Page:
In 2020, the #SonicFriday project transformed a national museum’s relationship with sound and its audiences. Through three months of creative engagement on digital platforms, audiences found their voice at a time when the world was in pandemic lockdown and museums had to close their doors.
Inspired by its world-leading collection of Sound Technologies, the National Science and Media Museum (Bradford, UK) invited social media users to share memories and stories around their personal relationship with sound culture: from cassettes, CDs and mp3s to digital sampling and lockdown sounds. The project was designed in collaboration with the University of Leicester’s School of Museum Studies to find new ways to make audiences interact with the museum objects and connect them with people’s lives.
The response of audiences was unexpected, with more than 250 digital memories shared by online users and museum volunteers across different platforms. These memories not only enriched the collection, giving birth to YouTube playlists, multimedia galleries and sound maps, but they gave life to the objects that, until then, remained silent in the physical galleries.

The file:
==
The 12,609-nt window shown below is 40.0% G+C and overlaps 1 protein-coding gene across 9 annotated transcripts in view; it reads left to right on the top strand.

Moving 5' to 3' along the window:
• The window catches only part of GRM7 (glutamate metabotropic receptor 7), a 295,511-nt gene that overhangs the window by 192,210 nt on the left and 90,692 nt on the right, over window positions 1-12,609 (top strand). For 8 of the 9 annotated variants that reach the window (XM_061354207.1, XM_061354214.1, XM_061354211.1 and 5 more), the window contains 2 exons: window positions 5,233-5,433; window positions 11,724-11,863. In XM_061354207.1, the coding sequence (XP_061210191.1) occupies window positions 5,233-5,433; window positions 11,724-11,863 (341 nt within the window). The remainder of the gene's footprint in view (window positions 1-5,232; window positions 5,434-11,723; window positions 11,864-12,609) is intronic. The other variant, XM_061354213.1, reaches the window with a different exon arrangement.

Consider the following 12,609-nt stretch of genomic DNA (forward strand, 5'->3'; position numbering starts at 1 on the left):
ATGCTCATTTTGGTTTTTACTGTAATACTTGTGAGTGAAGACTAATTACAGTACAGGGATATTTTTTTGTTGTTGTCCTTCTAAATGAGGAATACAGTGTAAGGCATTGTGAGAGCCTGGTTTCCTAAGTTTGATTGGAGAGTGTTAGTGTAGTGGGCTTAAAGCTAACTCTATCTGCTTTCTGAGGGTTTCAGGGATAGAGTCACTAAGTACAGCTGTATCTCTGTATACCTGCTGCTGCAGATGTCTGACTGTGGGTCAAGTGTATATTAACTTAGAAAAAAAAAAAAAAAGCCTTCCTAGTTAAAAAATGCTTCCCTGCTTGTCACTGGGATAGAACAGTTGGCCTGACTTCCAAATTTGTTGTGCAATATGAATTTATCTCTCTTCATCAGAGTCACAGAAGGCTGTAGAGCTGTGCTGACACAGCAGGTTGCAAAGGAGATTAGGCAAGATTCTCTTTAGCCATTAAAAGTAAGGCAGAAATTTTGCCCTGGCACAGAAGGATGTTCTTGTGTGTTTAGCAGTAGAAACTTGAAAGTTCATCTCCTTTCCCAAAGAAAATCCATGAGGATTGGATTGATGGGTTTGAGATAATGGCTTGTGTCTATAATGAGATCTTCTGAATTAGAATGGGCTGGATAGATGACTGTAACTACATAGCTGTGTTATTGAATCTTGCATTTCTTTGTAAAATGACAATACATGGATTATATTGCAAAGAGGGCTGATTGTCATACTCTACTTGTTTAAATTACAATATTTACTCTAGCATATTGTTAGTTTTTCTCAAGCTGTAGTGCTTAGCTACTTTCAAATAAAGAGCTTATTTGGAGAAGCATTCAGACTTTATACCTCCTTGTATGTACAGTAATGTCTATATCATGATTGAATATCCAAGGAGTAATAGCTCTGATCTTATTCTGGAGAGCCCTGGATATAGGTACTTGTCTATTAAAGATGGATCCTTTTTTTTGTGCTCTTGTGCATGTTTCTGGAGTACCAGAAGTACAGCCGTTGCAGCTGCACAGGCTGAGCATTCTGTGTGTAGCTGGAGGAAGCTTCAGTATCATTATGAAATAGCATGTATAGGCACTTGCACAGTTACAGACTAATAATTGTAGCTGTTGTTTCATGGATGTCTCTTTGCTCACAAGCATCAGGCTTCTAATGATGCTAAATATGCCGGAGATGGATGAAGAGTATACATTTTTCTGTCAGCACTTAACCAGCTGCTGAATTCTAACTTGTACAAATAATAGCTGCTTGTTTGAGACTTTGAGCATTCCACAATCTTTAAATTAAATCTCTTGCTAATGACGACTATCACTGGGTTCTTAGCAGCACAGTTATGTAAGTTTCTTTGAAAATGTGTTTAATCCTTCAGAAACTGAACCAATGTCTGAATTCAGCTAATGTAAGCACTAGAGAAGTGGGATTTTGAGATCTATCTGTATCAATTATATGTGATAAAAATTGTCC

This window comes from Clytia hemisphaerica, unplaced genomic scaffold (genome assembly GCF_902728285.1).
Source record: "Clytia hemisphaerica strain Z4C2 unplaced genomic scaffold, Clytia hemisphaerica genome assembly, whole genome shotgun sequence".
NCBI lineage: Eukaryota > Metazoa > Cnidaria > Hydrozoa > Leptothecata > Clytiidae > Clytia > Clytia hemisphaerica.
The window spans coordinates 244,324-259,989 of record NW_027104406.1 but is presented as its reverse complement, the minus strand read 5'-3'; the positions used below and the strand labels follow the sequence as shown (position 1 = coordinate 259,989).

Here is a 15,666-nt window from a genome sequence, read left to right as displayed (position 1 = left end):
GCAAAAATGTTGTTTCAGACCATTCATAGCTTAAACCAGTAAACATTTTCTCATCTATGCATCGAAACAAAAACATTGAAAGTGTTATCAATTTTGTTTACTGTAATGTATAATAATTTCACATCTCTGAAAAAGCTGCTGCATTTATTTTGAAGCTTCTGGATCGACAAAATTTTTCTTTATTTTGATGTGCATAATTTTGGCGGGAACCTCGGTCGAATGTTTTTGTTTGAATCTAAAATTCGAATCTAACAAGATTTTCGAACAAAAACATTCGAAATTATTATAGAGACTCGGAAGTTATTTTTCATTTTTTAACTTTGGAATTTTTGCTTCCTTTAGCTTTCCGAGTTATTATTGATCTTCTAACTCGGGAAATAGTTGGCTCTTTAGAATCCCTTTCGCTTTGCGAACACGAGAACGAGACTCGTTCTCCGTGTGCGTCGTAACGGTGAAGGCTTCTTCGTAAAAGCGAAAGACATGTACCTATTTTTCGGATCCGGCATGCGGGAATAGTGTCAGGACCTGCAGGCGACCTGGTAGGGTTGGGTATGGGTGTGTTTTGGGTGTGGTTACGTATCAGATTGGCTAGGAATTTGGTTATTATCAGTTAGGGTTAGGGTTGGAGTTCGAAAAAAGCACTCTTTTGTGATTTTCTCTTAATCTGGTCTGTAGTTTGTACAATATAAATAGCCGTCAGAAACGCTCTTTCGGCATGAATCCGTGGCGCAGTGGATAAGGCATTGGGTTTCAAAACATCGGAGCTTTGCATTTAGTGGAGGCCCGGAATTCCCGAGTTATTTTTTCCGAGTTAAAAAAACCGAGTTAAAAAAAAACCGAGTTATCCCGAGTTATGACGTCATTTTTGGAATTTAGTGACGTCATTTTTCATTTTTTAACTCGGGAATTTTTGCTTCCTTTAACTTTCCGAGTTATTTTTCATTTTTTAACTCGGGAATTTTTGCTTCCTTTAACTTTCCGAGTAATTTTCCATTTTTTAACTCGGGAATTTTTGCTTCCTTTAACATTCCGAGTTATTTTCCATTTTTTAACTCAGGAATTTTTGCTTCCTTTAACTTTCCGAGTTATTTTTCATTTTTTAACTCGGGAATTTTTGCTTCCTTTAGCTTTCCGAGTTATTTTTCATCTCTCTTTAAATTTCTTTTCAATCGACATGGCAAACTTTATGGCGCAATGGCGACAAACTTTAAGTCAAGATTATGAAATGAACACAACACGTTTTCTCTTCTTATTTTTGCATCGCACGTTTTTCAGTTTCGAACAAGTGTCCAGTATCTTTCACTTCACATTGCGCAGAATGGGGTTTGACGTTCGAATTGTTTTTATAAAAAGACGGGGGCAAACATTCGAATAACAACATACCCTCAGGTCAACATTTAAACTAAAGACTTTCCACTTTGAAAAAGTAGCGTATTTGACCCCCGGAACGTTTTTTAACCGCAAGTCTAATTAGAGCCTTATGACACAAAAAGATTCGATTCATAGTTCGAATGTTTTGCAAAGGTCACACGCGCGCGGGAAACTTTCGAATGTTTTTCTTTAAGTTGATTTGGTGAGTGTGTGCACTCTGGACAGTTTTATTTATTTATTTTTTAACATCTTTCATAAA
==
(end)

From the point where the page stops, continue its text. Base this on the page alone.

#SonicFriday received two GLAMi Awards recognising its ability to create a more personal and emotional connection with museum objects, but also to offer online audiences the opportunity to became curators of a collaborative story. A new, thrilling interrogative arose from the project: can sound and personal memories be part of the museum collections as a new post-digital form of heritage? This is one of the questions that is informing the development of the upcoming Sound and Vision galleries at the museum.
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